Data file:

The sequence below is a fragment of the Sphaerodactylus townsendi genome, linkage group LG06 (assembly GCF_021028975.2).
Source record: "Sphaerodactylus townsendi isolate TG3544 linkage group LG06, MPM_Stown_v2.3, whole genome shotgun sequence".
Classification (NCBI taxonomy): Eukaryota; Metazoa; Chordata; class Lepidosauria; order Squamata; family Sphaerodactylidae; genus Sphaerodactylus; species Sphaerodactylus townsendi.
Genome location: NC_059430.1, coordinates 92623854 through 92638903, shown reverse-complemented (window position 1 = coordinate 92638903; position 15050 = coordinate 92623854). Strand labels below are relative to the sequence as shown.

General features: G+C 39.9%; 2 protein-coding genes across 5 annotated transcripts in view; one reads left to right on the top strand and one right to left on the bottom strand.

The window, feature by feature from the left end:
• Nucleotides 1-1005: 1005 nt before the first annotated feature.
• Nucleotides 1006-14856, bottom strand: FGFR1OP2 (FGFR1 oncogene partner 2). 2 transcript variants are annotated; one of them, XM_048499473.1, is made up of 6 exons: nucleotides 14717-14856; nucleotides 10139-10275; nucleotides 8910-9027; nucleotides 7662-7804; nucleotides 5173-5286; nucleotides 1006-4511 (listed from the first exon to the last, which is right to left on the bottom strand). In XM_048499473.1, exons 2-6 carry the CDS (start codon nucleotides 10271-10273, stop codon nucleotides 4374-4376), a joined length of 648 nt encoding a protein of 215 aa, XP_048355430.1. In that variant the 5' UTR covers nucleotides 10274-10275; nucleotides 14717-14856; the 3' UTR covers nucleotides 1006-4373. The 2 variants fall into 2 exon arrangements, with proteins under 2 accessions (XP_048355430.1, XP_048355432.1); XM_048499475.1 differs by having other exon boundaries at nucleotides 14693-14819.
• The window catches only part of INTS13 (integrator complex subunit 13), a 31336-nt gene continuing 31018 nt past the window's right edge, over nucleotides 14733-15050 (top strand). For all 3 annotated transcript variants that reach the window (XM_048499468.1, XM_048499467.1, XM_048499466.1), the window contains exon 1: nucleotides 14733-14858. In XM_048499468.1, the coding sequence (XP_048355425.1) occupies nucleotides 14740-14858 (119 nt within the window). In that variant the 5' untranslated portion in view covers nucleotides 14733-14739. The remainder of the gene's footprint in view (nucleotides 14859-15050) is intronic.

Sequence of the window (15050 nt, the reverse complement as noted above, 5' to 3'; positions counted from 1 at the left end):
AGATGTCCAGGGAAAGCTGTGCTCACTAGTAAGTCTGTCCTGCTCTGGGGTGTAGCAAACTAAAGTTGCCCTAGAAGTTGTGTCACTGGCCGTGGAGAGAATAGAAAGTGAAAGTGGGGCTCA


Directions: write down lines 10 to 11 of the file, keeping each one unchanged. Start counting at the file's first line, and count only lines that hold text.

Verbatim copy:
Sequence of the window (15050 nt, the reverse complement as noted above, 5' to 3'; positions counted from 1 at the left end):
AGATGTCCAGGGAAAGCTGTGCTCACTAGTAAGTCTGTCCTGCTCTGGGGTGTAGCAAACTAAAGTTGCCCTAGAAGTTGTGTCACTGGCCGTGGAGAGAATAGAAAGTGAAAGTGGGGCTCA